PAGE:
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Laurie v. Brennan

United States District Court, D. Massachusetts

July 24, 2015

CHERYL LAURIE, Plaintiff,
v.
MEGAN J. BRENNAN, POSTMASTER GENERAL, and UNITED STATES POSTAL SERVICE, Defendants.

MEMORANDUM AND ORDER

DENISE J. CASPER, District Judge.

I. Introduction

Plaintiff Cheryl Laurie ("Laurie") has filed this lawsuit against Defendants Megan J. Brennan, [1] Postmaster General of the United States Postal Services, and the United States Postal Service, Northeast Area Agency (collectively, the "Defendants") alleging harassment and retaliation in violation of Title VII of the Civil Rights Act of 1964, 42 U.S.C. § 2000e et seq. D. 1. Defendants have moved for summary judgment. D. 24. For the reasons stated below, the Court ALLOWS the motion.

II. Standard of Review

The Court grants summary judgment where there is no genuine dispute as to any material fact and the undisputed facts demonstrate that the moving party is entitled to judgment as a matter of law. Fed.R.Civ.P. 56(a). "A fact is material if it carries with it the potential to affect the outcome of the suit under applicable law." Santiago-Ramos v. Centennial P.R. Wireless Corp., 217 F.3d 46, 52 (1st Cir. 2000) (quoting Sánchez v. Alvarado, 101 F.3d 223, 227 (1st Cir. 1996)). The movant bears the burden of demonstrating the absence of a genuine issue of material fact. Carmona v. Toledo, 215 F.3d 124, 132 (1st Cir. 2000); see Celotex v. Catrett, 477 U.S. 317, 323 (1986). If the movant meets its burden, the non-moving party may not rest on the allegations or denials in her pleadings, Anderson v. Liberty Lobby, Inc., 477 U.S. 242, 256 (1986), but "must, with respect to each issue on which she would bear the burden of proof at trial, demonstrate that a trier of fact could reasonably resolve that issue in her favor." Borges ex rel. S.M.B.W. v. Serrano-Isern, 605 F.3d 1, 5 (1st Cir. 2010). "As a general rule, that requires the production of evidence that is significant[ly] probative.'" Id . (quoting Anderson, 477 U.S. at 249) (alteration in original). The Court "view[s] the record in the light most favorable to the nonmovant, drawing reasonable inferences in his favor." Noonan v. Staples, Inc., 556 F.3d 20, 25 (1st Cir. 2009).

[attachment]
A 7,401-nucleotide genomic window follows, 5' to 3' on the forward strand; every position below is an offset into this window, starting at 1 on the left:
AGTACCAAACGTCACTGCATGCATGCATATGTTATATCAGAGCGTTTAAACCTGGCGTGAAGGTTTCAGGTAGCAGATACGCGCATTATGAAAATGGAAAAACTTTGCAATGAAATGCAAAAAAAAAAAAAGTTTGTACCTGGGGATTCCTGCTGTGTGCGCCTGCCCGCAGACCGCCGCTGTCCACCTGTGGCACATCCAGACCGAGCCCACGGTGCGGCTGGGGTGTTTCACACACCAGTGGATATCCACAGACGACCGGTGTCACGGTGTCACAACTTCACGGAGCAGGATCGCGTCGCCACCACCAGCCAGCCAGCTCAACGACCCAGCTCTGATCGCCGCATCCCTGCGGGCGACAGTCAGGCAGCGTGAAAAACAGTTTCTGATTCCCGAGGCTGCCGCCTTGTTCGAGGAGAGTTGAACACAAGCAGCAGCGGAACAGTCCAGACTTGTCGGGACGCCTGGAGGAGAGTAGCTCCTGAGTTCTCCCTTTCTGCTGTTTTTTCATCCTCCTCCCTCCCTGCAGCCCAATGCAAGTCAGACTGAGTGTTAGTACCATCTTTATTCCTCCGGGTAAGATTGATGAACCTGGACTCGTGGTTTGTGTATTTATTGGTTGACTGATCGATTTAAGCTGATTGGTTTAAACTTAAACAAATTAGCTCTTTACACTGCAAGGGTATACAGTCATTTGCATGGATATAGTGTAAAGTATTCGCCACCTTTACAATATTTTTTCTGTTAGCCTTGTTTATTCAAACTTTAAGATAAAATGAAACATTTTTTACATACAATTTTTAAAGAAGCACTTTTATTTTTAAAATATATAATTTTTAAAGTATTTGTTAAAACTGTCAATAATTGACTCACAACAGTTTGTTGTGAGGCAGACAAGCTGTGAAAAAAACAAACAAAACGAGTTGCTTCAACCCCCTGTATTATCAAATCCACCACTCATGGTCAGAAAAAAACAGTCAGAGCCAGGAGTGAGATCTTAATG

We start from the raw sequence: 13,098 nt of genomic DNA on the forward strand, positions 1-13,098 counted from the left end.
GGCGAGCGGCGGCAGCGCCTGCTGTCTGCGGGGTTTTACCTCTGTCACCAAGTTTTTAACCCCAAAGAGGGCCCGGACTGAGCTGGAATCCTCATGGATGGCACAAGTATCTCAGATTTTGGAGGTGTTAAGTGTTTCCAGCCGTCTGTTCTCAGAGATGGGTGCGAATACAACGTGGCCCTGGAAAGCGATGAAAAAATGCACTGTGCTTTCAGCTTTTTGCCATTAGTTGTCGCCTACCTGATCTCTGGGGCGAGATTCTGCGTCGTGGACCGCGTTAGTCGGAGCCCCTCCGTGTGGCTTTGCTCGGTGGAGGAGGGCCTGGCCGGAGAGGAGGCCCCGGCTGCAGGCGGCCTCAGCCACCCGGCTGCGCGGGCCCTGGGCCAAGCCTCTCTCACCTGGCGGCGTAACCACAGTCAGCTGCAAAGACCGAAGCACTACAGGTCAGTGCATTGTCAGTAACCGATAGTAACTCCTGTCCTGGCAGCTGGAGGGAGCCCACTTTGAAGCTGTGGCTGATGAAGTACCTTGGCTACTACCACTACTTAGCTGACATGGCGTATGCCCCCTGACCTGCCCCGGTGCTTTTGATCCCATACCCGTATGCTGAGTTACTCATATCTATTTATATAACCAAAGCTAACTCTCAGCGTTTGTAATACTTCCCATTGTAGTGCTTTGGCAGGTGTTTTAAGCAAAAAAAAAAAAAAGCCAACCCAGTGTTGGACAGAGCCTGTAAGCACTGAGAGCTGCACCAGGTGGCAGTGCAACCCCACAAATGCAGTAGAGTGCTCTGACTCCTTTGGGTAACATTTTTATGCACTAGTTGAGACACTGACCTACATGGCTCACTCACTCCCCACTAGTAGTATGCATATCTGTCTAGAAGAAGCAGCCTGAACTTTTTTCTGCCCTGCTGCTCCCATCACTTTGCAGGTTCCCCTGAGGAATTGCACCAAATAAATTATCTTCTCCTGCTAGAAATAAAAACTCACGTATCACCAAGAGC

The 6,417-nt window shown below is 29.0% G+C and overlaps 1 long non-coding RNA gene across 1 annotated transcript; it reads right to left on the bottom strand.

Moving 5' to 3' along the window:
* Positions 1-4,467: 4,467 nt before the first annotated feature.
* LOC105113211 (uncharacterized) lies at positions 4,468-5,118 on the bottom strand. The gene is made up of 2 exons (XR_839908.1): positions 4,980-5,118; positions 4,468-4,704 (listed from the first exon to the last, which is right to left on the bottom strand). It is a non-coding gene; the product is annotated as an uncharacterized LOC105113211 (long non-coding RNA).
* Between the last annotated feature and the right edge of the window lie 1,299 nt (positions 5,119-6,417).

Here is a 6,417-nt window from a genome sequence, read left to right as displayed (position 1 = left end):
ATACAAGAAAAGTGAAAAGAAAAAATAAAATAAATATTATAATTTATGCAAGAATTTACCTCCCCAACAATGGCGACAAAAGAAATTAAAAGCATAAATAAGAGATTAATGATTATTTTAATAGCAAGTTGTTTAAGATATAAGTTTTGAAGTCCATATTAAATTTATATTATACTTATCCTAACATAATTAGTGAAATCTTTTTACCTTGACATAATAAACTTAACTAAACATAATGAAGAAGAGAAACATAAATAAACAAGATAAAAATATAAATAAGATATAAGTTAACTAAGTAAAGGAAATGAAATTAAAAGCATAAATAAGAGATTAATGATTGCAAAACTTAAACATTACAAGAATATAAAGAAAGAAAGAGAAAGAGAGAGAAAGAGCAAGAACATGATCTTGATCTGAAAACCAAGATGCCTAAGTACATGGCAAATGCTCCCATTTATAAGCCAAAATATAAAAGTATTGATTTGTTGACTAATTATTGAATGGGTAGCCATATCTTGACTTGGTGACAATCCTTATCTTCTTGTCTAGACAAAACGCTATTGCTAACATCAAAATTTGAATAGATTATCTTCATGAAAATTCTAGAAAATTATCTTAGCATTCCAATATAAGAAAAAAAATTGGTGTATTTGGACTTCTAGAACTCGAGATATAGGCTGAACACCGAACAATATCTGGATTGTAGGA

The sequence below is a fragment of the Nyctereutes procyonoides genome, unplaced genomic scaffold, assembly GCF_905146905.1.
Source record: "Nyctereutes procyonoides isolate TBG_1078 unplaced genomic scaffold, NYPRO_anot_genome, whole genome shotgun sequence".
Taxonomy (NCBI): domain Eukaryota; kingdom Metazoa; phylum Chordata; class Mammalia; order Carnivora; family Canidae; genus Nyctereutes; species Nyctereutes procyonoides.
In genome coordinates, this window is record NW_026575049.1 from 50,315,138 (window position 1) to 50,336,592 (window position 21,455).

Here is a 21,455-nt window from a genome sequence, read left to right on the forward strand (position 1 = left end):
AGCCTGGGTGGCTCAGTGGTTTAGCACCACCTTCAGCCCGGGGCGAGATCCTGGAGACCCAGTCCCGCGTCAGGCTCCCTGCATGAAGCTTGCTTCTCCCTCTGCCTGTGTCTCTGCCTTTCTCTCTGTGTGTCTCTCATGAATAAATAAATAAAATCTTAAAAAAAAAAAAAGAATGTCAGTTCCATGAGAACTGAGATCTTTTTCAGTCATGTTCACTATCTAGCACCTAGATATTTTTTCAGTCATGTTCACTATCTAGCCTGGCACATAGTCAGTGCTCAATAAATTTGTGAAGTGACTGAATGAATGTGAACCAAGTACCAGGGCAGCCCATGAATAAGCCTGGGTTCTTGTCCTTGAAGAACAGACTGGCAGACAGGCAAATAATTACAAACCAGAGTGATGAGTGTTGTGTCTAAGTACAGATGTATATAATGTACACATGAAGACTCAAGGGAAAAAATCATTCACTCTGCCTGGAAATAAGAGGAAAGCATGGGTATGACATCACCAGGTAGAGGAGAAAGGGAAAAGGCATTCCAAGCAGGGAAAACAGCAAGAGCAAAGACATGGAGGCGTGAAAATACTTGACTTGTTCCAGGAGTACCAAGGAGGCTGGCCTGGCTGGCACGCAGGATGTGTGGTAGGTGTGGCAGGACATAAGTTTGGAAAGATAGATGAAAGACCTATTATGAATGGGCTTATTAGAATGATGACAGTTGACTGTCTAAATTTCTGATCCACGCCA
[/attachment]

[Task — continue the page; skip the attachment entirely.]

III. Factual Background

Unless otherwise indicated, the following facts are as described in Defendants' statement of material facts, D. 25 at 2-5. Laurie did not file a statement of material facts or respond to Defendants' statement of material facts.[2]

Laurie was employed as a mail processing clerk at the USPS' Brockton, Massachusetts Post Office before being terminated on December 7, 2009. D. 25-2 at 2; see also D. 25 ¶ 24. Prior to the events leading to this action, Laurie filed three Equal Employment Opportunity ("EEO") complaints against the post office: one dated May 10, 2002, a second dated September 25, 2003 and the last dated June 26, 2009. D. 25 ¶ 1. When she filed these prior EEO complaints, Laurie was working the "Tour Three (late afternoon shift)" at the post office. Id . ¶ 2. At the time of the events giving rise to this action, however, Laurie was working "Tour One" and none of her supervisors had been named as discriminating officials in the prior actions. Id . Her Tour One supervisors at the post office were Alan Kesack ("Kesack") and Kevin W. Turner ("Turner"). Id . ¶¶ 3, 5. Kesack and Turner deny knowing about Laurie's prior EEO activity before her December 2009 termination. Id.

A. Laurie's Allegations of a Retaliatory and Hostile Work Environment

On November 8, 2009, Turner gave all employees with a 20:50 start time on Tour One verbal break schedules to facilitate coverage of breaks and lunches. Id . ¶¶ 6, 7. Laurie contends that she was singled out as the only employee given a schedule with specific break times. D. 25-1 at 1. Then, on November 11, 2009, while Laurie was training for a new position as an Automation Clerk, Kesack allegedly told Plaintiff that she was "not gonna last on Tour 1, " and walked away. D. 25 ¶¶ 8-9.[3]

Later that month, at a Pre-Disciplinary Interview on November 17, 2009, Turner asked Laurie about the nature of her absences and whether she was using prescription medications. Id . ¶¶ 10-13; see also D. 25-1 at 25-26. The question regarding prescription medication was one of several questions on the Pre-Disciplinary Interview form used by the Brockton Plant to determine whether employee absences are Family and Medical Leave Act ("FMLA") related. D. 25 ¶¶ 11, 12; D. 25-1 at 25-26.

On December 2, 2009, as Laurie was "punching in from lunch" she was informed that Kesack had been paging her and wanted to see her in his office. D. 25 ¶ 14. Kesack explained that he had been looking for her and accused her of being "AWOL." Id . ¶ 15. Kesack did not, however, formally record Laurie as being AWOL in her employee record. Id . ¶ 16. The next day, on December 3, 2009, Kesack found Laurie away from her desk again. Id . ¶¶ 18, 19. After confirming that she was not on her lunch break, but had just stepped out "for some air, " he informed her that, moving forward, she had to ask permission before leaving her work area. Id . ¶¶ 18-21. Laurie contends that during this conversation Kesack called her a liar "four times." D. 26 at 4.[4]

Tuner subsequently issued a "Notice of Removal" to Laurie on December 7, 2009. D. 25 ¶ 24. The notice cited twenty instances between September 17, 2009 and November 11, 2009 when Laurie either had been late or had used unscheduled leave. Id . The notice also referenced prior disciplinary actions taken against Laurie, including two prior 2009 suspensions for failure to be in regular attendance. Id . ¶ 25. The "Notice of Removal" was thereafter arbitrated pursuant to a collective bargaining ...


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